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Remote Cape Howe on the Ocean Front Line for Climate Change

Together with the scientists from Parks Victoria, our lab head Daniel Ierodiaconou are in THE AGE.

Cape Howe has some of the highest fish diversity of any part of Victorian waters.Image from The Age.

At the windswept eastern tip of Victoria lies a remote marine wilderness on the front line of climate change and the warming of the Australia’s oceans. About 20 kilometres from Mallacoota, Cape Howe Marine National Park interests scientists because of its proximity to the powerful East Australian Current, which travels down the eastern coast of Australia.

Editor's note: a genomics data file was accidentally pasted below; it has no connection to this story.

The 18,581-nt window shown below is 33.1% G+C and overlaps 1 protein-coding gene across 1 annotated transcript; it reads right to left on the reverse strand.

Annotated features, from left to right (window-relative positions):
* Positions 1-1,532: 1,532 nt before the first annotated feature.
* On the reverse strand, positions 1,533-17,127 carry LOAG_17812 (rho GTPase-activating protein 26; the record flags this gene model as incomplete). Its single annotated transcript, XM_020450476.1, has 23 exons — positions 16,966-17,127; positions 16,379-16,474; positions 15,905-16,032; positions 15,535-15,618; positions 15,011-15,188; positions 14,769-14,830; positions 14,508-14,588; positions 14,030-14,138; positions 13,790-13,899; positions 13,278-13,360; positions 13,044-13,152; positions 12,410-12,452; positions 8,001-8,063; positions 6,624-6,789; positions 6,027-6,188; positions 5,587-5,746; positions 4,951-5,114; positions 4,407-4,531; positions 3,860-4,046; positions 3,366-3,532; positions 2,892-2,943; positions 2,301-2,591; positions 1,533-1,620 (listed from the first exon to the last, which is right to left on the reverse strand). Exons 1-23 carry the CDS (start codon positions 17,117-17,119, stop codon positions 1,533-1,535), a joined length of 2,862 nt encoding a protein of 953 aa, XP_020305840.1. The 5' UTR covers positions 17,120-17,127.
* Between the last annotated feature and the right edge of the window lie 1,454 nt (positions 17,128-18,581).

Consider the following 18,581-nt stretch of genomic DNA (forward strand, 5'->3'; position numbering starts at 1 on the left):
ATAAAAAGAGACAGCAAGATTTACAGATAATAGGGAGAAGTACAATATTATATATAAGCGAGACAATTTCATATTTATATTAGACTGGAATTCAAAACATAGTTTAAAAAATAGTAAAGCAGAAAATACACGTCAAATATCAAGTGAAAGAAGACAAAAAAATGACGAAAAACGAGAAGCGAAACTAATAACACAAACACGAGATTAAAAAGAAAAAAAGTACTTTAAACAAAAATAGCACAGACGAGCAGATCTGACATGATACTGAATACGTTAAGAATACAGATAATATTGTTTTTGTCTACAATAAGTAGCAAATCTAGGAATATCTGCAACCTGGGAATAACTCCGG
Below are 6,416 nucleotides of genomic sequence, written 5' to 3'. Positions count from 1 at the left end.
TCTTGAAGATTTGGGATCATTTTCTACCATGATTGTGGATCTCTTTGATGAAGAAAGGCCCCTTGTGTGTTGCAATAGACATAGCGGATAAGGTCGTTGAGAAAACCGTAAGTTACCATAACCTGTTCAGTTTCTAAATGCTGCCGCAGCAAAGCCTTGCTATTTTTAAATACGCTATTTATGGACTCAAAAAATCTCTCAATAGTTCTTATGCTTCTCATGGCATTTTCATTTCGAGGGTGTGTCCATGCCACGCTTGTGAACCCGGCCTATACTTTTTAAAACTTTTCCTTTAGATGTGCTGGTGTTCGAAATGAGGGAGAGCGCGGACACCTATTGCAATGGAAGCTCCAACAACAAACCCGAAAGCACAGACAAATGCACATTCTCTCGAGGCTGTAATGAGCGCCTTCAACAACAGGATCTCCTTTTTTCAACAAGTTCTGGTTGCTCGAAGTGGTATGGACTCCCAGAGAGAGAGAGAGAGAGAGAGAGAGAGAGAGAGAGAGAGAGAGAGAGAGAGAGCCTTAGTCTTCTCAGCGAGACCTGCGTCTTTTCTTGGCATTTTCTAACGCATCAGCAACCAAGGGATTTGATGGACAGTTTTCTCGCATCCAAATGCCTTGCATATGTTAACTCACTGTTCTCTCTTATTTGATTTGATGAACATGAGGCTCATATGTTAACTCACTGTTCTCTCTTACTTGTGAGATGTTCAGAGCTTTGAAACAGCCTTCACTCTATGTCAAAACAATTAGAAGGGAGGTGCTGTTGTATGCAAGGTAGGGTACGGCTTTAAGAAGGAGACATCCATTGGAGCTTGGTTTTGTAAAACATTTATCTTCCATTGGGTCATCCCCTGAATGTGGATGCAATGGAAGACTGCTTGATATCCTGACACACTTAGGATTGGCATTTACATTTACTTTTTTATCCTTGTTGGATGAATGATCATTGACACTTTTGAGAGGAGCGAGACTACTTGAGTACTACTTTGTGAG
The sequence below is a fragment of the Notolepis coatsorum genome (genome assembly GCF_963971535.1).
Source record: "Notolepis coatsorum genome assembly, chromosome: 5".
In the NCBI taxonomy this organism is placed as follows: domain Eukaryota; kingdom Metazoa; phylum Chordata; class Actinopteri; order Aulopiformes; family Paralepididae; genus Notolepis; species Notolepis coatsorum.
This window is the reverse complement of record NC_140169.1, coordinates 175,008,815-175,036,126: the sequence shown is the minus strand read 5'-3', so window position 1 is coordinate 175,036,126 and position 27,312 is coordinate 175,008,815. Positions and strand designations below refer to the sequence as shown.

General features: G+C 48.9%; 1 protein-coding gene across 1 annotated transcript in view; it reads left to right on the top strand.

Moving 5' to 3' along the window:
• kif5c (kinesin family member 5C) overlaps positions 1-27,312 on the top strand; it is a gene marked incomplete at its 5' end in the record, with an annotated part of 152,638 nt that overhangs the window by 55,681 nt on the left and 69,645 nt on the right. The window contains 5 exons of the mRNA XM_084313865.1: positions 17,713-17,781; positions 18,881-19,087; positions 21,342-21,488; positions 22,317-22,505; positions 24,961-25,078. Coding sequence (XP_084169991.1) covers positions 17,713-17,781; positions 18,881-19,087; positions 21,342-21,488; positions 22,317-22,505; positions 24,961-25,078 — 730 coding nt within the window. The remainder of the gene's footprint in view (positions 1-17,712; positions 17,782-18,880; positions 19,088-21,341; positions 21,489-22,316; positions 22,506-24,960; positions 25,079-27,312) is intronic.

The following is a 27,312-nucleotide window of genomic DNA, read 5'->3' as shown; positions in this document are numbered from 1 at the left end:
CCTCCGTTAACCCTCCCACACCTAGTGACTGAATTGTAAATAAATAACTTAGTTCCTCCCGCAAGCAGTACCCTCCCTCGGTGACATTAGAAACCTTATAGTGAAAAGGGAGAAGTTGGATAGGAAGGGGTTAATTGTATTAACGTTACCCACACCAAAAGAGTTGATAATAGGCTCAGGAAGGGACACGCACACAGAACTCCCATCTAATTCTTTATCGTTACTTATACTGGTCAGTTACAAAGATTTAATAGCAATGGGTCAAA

Despite the increased presence of urchins, Cape Howe is still incredibly diverse and rich in its fish species, says Daniel Ierodiaconou, an associate professor of marine science at Deakin University. Speaking by phone on a ship returning from a Norfolk Island fish survey trip, Associate Professor Ierodiaconou said the fish diversity surveys were part of a national and global effort to use video technology under water to document diversity. “Often, it’s baseline information that we’re capturing for the very first time.”

To read the full interview, click here.


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